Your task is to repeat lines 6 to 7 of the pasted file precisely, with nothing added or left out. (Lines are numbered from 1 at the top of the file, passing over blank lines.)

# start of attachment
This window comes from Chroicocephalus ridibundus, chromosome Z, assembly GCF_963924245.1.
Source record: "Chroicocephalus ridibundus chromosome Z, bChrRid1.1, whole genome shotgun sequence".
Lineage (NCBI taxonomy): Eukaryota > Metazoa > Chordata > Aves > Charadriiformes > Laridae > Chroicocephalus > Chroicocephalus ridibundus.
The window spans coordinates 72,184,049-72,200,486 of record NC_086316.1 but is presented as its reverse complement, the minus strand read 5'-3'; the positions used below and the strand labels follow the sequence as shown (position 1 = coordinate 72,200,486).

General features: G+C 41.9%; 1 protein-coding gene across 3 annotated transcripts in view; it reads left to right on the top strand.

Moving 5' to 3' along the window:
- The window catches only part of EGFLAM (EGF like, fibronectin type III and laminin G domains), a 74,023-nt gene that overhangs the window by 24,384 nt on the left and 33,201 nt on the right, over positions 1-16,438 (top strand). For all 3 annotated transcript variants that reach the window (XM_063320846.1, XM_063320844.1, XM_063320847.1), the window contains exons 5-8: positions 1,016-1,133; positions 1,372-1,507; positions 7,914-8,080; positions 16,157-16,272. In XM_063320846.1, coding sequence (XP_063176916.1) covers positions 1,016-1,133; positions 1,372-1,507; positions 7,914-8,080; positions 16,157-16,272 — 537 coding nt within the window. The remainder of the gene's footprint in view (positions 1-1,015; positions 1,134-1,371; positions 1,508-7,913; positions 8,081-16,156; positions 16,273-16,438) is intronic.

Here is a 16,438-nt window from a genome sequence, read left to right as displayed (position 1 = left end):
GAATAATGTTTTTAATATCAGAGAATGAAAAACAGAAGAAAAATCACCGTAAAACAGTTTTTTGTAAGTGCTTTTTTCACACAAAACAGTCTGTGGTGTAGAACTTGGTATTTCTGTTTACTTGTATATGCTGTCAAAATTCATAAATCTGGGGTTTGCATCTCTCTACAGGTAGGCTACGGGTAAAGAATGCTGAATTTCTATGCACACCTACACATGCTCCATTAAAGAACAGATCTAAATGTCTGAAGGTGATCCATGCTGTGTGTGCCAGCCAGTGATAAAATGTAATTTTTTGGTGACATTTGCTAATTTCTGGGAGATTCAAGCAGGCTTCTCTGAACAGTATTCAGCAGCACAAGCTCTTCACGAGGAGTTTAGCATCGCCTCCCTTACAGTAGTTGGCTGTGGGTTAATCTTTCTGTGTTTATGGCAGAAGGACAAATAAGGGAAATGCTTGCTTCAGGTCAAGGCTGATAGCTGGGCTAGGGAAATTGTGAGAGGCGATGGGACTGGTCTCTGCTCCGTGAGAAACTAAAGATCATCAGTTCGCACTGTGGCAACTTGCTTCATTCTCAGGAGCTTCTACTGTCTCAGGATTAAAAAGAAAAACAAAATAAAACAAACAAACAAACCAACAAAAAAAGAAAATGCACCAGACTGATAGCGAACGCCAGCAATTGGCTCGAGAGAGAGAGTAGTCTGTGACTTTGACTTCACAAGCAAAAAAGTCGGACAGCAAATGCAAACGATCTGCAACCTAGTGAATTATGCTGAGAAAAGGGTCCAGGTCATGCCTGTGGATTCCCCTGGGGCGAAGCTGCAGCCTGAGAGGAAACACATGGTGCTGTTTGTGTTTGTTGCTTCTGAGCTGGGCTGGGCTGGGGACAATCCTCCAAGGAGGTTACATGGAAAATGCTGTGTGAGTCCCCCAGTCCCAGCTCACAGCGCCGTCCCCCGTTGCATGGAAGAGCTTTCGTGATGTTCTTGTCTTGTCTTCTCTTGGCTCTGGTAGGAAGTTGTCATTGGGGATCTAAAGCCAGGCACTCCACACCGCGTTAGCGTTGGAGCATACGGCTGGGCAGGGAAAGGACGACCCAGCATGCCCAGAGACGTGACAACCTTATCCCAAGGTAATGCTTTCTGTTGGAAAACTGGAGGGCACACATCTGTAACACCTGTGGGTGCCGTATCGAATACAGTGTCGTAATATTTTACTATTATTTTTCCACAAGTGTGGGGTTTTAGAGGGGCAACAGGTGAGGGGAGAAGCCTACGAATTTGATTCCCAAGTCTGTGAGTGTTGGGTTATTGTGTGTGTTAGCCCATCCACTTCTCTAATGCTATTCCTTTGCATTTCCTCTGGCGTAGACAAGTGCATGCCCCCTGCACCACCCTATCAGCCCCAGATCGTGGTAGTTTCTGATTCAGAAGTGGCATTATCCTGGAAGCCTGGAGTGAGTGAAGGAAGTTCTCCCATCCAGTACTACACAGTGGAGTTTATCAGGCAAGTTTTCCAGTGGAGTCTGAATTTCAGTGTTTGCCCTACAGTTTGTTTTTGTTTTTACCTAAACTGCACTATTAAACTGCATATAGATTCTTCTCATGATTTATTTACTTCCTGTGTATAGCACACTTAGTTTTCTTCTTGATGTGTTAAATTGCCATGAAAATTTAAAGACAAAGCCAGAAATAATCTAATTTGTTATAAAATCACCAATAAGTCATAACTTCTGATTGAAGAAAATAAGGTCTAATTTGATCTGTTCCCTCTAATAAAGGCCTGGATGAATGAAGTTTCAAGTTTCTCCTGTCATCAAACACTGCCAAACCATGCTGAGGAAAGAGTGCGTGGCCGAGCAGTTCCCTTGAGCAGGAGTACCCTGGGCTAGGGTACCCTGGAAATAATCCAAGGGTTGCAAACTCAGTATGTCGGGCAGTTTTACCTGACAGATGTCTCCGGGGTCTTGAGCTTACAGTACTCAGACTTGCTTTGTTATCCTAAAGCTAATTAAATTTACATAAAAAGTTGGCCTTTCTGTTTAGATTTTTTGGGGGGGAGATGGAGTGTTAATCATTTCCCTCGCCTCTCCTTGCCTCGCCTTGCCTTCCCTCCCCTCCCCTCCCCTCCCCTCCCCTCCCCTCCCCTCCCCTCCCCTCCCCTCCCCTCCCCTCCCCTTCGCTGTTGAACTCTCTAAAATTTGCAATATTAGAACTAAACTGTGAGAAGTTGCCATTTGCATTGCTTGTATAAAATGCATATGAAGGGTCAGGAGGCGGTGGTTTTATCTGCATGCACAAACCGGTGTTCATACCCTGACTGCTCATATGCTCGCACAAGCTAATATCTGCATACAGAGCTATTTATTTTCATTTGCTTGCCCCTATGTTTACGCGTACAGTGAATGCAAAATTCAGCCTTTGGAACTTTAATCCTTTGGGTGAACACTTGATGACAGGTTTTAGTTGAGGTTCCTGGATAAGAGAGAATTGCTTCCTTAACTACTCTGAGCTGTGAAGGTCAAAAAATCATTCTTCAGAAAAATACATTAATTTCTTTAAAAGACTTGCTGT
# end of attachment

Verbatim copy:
Moving 5' to 3' along the window:
- The window catches only part of EGFLAM (EGF like, fibronectin type III and laminin G domains), a 74,023-nt gene that overhangs the window by 24,384 nt on the left and 33,201 nt on the right, over positions 1-16,438 (top strand). For all 3 annotated transcript variants that reach the window (XM_063320846.1, XM_063320844.1, XM_063320847.1), the window contains exons 5-8: positions 1,016-1,133; positions 1,372-1,507; positions 7,914-8,080; positions 16,157-16,272. In XM_063320846.1, coding sequence (XP_063176916.1) covers positions 1,016-1,133; positions 1,372-1,507; positions 7,914-8,080; positions 16,157-16,272 — 537 coding nt within the window. The remainder of the gene's footprint in view (positions 1-1,015; positions 1,134-1,371; positions 1,508-7,913; positions 8,081-16,156; positions 16,273-16,438) is intronic.